An assessment of histological margins and recurrence of melanoma in situ.
      Similarly, true local recurrences of inadequately excised invasive MM appear as more deeply invasive MM in 33% of patients.
      • DeBloom II, J.R.
      • Zitelli J.A.
      • Brodland D.G.
      The invasive growth potential of residual melanoma and melanoma in situ.
      Therefore, the goal of surgical excision is complete removal with histologically negative margins.
      The usual methods of pathology processing of excised MM tissue allow examination of only less than 1% to 2% of the margin. More careful processing is rarely performed but may include methods of en face sectioning to examine a higher percentage of the margin. Mohs micrographic surgery is a method of examining 100% of the margin and allows for mapping the precise location of a positive margin so that reexcision is complete. Mart-1 or other immunoperoxidase stains increase the accuracy of margin examination. The result of detailed margin examination is published local recurrence rates of 0.2% for head and neck MMs and 0.5% for the trunk and proximal extremities, and metastatic rates and MM-specific survival rates as good as wide excision.
      • Urist M.M.
      • Balch C.M.
      • Soong S.
      • Shaw H.M.
      • Milton G.W.
      • Maddox W.A.
      The influence of surgical margins and prognostic factors predicting the risk of local recurrence in 3445 patients with primary cutaneous melanoma.
      Mohs micrographic surgery can be particularly valuable for most head and neck MMs, hand and feet MMs, genital MMs, and any MM with poorly defined clinical margins, including amelanotic, desmoplastic, and recurrent MMs.
      Recurrences from MMS may be tumor related, including aggressive pathology, multifocal tumor, recurrent tumor, and high-risk anatomical location; patient related, such as immunosuppression; surgeon related, such as incorrect margin resected; or laboratory related. Two retrospective studies looked at possible reasons for tumor recurrence and found that possible errors could account for 77% to 78% of tumor recurrences, including tumor on the final margin, missing epidermis or dermis, dense inflammation possibly hiding tumor, and incorrect additional margin resected (mapping error).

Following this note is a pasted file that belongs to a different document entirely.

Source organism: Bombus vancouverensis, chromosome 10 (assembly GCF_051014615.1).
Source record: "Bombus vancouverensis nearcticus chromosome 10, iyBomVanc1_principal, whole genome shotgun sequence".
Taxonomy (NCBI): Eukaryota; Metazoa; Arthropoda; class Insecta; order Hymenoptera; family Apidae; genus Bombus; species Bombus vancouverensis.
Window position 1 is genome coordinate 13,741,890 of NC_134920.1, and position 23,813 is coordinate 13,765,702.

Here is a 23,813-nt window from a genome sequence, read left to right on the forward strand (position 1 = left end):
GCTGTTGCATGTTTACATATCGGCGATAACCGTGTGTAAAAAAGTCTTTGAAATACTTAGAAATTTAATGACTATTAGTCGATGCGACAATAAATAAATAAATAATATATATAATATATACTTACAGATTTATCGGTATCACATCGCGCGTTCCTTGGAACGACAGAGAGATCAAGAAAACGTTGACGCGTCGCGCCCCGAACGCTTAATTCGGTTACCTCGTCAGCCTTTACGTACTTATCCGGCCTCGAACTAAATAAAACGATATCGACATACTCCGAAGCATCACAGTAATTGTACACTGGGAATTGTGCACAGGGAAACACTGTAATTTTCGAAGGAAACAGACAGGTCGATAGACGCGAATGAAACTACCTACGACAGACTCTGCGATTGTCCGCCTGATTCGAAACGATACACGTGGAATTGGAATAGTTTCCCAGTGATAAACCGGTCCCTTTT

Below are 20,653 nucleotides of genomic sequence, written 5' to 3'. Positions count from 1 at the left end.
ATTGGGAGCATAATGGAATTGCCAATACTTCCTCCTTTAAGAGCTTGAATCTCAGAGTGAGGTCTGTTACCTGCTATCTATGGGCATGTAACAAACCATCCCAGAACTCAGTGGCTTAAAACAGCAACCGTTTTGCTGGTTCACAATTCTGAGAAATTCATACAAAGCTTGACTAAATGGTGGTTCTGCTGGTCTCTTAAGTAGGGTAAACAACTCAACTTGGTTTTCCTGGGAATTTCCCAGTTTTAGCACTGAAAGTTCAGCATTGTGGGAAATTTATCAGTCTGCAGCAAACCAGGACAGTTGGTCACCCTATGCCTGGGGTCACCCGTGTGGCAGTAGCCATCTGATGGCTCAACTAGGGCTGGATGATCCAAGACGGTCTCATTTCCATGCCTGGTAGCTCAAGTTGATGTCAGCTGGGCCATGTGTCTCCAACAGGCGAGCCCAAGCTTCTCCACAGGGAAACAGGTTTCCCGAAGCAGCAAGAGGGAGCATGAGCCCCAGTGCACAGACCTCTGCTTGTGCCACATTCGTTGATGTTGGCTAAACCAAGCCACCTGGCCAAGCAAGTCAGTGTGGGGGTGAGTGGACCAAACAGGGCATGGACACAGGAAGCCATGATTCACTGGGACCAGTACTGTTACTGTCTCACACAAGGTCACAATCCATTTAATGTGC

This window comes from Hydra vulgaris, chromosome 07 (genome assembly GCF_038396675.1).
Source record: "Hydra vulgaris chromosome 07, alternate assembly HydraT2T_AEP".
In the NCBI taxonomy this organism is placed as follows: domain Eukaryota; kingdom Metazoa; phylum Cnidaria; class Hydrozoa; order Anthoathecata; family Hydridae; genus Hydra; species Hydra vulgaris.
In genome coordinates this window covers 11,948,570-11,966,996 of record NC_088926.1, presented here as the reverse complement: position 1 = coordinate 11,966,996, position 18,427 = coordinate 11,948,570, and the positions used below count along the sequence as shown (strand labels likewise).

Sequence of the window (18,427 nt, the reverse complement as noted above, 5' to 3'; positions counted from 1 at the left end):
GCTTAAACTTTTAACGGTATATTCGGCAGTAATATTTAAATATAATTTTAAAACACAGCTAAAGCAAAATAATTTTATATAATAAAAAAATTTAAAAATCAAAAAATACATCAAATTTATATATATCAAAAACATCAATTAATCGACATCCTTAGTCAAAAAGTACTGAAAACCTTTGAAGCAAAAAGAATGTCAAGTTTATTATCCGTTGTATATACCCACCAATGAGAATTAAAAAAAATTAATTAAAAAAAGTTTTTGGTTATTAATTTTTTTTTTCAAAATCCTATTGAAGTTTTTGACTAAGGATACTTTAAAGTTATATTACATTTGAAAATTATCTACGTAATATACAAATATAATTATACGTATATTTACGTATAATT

• Hruza G.J.
      Mohs micrographic surgery local recurrences.
      • Zabielinski M.
      • Leithauser L.
      • Godsey T.
      • Gloster Jr., H.M.
      Laboratory errors leading to nonmelanoma skin cancer recurrence after Mohs micrographic surgery.
      • Murphy M.E.
      • Brodland D.G.
      • Zitelli J.A.
      Errors in the interpretation of Mohs histopathology sections over a 1-year fellowship.
      A case-control study found that after multivariate analysis, only tumor on final margin, missing epidermis or dermis, and aggressive tumor type were significantly more frequent in recurrent cases than in controls.
      • Campbell T.
      • Armstrong A.W.
      • Schupp C.W.
      • Barr K.
      • Eisen D.B.
      Surgeon error and slide quality during Mohs micrographic surgery: is there a relationship with tumor recurrence?.
      These findings suggest that continued quality improvement activities can further improve the already excellent MMS cure rates.
      • Lee K.C.
      • Eisen D.B.
      Commentary on laboratory errors leading to nonmelanoma skin cancer recurrence following Mohs micrographic surgery.

      Appropriate Use of MMS

      The utilization of MMS has markedly increased during the past 2 decades, and its use has grown disproportionately compared with all other treatment modalities. Some argue that this is an expected finding given the almost epidemic-like increase in skin cancer and the marked increased number of trained Mohs surgeons in the same time frame. Yet, the concern of overutilization or misuse of MMS brought on greater scrutiny by the Centers for Medicare and Medicaid Services and other insurance carriers and eventually lead to consideration of heavy restrictions, including potentially complete elimination of coverage for MMS. To avert these regulatory actions, and to help define the clinical scenarios that are best treated by MMS, the American Academy of Dermatology (AAD) formed an ad hoc task force to develop appropriate use criteria (AUC) for MMS.